Businesses and paramilitaries, report calls for investigation

By Bertie Previte March 15, 2018

Businesses and paramilitariesA comprehensive report calls for an investigation into ties between businesses and paramilitaries, which have played a major role in the country’s war.

A report published on February 26 by the Colombian think tank Dejusticia has revealed 439 cases of “corporate complicity” in human rights violations committed by paramilitary groups between 1970 and 2015.

The report, compiled from the testimony of ex-paramilitary leaders and 35 court rulings under Colombia’s special Justice and Peace law from 2005, calls on the Comisión para el esclarecimiento de la verdad, la convivencia y la no repetición (CEV – Colombia’s truth commission) to investigate the relationship between business and paramilitaries.

According to the report, there has not been a “multi-actor perspective of the Colombian armed conflict.” In other words, in over 50 years of war there has been little focus on the involvement of the non-combatant civil sector. Yet the report shows that this is a sector that has played an important role in the development of the war nationwide, on the back of which many have amassed fortunes.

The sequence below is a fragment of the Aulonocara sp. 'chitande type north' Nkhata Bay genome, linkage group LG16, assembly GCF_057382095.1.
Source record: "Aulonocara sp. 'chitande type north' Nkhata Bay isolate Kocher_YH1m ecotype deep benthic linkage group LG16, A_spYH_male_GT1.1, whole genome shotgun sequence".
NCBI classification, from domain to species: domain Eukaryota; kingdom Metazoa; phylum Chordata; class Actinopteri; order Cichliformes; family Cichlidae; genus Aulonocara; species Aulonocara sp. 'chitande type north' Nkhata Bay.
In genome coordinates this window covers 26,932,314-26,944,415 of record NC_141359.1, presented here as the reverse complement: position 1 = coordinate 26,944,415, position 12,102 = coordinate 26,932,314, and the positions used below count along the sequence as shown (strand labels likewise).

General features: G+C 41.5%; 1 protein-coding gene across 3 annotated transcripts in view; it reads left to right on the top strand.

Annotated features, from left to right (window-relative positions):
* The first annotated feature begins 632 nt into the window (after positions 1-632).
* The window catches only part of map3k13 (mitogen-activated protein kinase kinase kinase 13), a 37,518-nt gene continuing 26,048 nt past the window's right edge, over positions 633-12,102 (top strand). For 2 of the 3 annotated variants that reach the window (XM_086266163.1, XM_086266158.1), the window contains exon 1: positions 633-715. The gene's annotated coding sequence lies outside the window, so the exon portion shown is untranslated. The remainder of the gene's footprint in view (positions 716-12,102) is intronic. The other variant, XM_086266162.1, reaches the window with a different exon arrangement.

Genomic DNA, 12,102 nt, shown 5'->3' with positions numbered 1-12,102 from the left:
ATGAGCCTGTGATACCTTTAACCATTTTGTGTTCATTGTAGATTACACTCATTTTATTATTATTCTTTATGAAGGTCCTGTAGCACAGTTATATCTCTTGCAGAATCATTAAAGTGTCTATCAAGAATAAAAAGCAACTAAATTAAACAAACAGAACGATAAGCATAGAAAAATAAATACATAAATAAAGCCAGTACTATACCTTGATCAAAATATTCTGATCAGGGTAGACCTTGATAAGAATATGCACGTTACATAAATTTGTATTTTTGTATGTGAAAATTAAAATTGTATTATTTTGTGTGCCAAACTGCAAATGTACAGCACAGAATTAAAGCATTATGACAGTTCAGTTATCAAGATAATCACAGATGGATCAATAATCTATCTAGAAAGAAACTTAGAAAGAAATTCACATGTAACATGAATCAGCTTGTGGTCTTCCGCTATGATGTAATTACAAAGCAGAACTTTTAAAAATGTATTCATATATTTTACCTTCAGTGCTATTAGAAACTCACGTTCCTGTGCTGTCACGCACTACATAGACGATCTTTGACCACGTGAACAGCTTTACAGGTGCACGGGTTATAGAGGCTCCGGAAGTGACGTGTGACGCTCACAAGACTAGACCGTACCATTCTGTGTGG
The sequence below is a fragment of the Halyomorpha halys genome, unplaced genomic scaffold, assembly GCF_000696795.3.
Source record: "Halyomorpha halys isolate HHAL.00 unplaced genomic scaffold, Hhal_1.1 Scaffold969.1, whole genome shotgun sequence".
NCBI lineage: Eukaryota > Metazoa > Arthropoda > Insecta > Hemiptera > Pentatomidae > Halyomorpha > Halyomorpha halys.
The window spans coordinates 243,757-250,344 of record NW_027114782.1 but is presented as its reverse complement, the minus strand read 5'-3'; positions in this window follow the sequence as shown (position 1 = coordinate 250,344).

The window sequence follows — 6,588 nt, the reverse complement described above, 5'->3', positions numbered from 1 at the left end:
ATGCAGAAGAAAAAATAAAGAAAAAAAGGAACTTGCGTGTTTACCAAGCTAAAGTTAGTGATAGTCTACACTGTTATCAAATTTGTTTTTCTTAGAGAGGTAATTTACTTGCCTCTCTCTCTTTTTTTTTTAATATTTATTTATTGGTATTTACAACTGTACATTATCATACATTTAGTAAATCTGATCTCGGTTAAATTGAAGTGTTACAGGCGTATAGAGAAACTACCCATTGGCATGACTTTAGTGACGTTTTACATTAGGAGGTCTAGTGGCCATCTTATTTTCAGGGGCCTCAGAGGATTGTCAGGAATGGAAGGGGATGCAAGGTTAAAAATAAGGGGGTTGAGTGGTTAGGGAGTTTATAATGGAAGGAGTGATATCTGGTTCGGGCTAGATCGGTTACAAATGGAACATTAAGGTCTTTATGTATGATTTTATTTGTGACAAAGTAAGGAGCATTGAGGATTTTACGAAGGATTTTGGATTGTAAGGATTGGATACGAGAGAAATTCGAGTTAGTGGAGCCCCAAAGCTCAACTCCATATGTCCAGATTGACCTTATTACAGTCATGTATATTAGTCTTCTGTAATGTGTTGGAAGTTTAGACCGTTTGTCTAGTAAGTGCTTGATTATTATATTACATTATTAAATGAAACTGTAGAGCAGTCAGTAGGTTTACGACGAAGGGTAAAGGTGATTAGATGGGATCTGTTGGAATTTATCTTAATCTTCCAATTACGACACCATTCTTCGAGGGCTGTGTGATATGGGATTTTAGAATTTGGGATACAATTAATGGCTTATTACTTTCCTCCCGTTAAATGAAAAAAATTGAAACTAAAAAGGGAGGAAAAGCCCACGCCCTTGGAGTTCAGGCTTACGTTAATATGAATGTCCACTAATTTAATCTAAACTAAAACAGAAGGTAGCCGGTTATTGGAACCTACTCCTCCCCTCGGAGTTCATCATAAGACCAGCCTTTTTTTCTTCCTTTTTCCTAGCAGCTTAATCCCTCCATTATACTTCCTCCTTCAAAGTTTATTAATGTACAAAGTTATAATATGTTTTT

The report also conducted an analysis of the areas that were most affected by the cooperation between businesses and paramilitaries, and found that it was the north of the country, particularly in the departments of Antioquia and Córdoba, which had the highest concentration of interaction. The region suffers from selective murders, forced displacement and the financing of armed groups. Indeed, 76% of the registered cases occurred in six regions in the north-west of the country.

Related:Fiscalía: Financing paramilitaries is crime against humanity

Despite the detailed nature of the report, it is unclear whether the CEV will be able to incorporate it into its truth commission, as it is tied to the country’s reconciliation process which prevents any judicial component. Yet this does not detract from the significance of the report, and it could contribute to the quest for justice in the aftermath of the prolonged conflict. As Dejusticia researcher Alejandro Jiménez told InSight Crime, “The simple fact that the CEV would mention and address this has an impact, an impact in terms of guaranteeing the right to the truth.”

Find the full Dejusticia report here.